It’s what the Knight Foundation calls the “vehicle of delivery,” meaning nothing wrong with the music, Beethoven symphonies are still great, but the way we present all this is a formidable barrier to audience retention or development. Could it be that the concert hall is the major problem? Most auditoriums were designed at a time vastly different from our own and the new halls tend to replicate the old models and, therefore, the experience.
Instead of the audience coming to us, to the formal concert hall with all its intimidating features and ritual, why don’t we go out to them? To town halls, gymnasiums, schools, public spaces. The acoustics will be a challenge certainly. And, yes, there would be lots of logistical nightmares to overcome. But music would be placed front and center in a community with full community involvement and pride and ownership. And programs would reflect the needs and desires of the new audience. I have often thought that park concerts (such as the one in photo above) are the most important part of any musicians’ work and yet they are generally abhorred because the musical experience for the musician is so compromised. But the experience for the audience, the sense of occasion, the joy, the energy, the feeling of connection with the performance, is so huge that such events have to be on the list for further development.
So… am I suggesting dumbing down? Laser shows during Brahms Four, or dancing fountains in the last movement of Bartók Sixth Quartet? Nope… I am not. I love music and musicians much too much to suggest any such thing. But I am suggesting that we think about the problems we live with and come up with new directions. These ideas should most definitely not be handed over to the Marketing Department. Marketing people are wonderful and deeply creative but their approach is not the panacea. The panacea is the musicians themselves and how they want to communicate their art and the extraordinary repertoire which is everyone’s inheritance. If musicians take ownership of this challenge and the potential solutions we could go in all sorts of directions.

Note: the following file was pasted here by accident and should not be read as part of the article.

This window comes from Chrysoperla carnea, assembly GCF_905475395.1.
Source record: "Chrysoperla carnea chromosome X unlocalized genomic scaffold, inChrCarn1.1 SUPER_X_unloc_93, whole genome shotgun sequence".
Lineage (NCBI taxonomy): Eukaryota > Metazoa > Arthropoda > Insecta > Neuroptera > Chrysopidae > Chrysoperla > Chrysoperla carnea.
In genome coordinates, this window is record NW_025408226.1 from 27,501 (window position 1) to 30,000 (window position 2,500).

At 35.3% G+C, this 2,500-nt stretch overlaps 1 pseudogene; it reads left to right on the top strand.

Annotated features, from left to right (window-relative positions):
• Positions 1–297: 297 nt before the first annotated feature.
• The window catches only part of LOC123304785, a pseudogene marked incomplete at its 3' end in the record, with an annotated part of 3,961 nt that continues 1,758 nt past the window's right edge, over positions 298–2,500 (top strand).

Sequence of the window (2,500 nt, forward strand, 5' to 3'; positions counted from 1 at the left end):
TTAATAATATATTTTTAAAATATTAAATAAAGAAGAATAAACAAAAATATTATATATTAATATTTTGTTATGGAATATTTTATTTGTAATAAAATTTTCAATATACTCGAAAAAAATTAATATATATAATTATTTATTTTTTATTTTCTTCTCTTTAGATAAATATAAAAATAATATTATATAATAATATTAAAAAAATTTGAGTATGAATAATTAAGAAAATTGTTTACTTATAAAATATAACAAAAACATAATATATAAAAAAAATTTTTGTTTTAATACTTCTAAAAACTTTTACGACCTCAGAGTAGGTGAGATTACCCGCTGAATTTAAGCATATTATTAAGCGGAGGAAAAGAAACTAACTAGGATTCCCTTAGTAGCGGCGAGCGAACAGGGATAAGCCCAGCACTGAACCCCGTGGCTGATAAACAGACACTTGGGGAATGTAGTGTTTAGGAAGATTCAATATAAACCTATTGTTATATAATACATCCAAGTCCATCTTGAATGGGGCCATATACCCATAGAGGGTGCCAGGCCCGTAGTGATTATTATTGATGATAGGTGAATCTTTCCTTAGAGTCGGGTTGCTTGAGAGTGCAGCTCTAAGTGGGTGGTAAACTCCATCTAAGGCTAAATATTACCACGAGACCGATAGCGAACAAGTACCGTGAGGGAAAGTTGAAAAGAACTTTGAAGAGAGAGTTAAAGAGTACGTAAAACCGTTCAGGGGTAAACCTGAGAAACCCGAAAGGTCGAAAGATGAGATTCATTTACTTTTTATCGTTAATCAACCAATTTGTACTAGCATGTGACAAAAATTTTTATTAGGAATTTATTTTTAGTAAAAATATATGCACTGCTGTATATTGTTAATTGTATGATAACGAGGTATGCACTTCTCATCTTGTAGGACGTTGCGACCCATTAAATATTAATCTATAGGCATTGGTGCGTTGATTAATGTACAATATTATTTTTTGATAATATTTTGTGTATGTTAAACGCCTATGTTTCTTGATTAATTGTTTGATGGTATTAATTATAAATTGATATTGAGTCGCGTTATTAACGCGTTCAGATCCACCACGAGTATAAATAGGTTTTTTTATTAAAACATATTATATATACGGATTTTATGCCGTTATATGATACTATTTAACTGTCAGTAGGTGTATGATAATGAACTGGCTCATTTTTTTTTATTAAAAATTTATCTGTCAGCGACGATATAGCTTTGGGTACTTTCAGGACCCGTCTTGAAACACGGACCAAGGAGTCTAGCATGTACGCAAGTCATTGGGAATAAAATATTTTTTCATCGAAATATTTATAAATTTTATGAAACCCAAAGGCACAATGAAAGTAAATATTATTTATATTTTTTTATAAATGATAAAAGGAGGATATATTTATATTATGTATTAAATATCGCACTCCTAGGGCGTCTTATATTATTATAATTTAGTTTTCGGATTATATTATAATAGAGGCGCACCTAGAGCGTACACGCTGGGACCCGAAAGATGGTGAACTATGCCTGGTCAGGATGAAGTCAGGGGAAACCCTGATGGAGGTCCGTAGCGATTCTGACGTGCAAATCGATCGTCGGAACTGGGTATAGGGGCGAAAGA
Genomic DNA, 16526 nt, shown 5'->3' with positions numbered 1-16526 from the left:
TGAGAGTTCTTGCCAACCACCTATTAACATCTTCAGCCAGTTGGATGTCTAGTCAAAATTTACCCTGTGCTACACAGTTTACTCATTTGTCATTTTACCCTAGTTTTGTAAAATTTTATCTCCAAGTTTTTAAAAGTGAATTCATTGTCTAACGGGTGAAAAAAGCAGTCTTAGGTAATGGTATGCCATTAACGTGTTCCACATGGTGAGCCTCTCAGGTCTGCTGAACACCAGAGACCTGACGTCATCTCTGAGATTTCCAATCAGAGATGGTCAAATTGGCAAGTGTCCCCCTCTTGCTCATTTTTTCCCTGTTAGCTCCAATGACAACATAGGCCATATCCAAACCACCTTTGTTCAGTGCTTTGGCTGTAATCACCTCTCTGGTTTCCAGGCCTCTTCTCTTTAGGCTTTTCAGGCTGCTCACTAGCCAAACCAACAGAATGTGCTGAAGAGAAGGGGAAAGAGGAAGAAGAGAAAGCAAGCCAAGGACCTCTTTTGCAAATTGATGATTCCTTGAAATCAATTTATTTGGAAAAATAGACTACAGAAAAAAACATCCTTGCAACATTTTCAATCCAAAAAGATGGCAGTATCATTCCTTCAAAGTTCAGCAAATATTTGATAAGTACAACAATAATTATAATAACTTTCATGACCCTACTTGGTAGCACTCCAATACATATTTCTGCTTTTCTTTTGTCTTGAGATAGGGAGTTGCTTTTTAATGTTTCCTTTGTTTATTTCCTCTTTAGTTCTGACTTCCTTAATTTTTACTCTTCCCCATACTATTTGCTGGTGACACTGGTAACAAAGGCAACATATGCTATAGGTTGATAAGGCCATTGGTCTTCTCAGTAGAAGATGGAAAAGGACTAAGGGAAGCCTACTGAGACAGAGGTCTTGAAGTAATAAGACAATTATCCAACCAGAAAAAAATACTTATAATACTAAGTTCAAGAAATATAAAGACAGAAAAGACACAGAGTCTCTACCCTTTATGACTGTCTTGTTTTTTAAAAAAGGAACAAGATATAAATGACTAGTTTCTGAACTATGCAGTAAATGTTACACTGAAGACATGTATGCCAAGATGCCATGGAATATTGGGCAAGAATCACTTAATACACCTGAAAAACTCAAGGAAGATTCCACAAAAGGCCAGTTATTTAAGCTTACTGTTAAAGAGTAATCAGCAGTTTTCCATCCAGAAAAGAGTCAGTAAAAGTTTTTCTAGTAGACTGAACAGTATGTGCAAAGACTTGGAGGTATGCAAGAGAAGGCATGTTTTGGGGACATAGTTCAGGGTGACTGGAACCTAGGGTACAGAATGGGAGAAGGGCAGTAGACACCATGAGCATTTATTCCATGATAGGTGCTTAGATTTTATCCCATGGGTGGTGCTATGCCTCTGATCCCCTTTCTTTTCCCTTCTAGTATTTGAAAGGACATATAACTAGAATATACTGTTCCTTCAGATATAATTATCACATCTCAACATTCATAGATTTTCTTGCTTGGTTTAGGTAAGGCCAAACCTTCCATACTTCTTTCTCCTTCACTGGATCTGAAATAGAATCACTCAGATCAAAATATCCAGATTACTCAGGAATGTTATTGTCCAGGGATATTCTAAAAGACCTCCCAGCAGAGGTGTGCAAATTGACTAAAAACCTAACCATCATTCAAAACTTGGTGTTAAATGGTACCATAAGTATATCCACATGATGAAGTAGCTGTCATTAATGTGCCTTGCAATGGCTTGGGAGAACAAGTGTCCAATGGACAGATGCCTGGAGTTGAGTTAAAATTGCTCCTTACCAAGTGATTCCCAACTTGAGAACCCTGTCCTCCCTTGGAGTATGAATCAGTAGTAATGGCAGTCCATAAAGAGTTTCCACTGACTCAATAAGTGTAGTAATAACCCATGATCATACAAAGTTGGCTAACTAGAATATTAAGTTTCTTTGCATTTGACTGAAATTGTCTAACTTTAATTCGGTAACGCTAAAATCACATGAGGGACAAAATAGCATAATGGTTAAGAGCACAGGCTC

Indeed… I am delighted to say that many young musicians already get this and many established artists too (just think of the trailblazing by the Cleveland Quartet in years past) such as Fifth House Ensemble (in photo right) , eighth blackbird, conductors like Alan Pierson and his ensemble Alarm Will Sound, chamber orchestras like A Far Cry, string quartets such as the Parker, and soloists like Matt Haimovitz. Their approach is all about research and development, about new ideas that are sparking new interest and new audiences. It is not acceptable for the rest of us to sit on our complacent laurels and blame the public for not understanding. It is our responsibility to preserve our art form and to take it to the centre of society, rather than see it languish on the periphery as a “minor entertainment for the privileged.” I don’t want music to be up there with Latin. It’s an experience of the people, by the people, for the people, which we really don’t want to perish.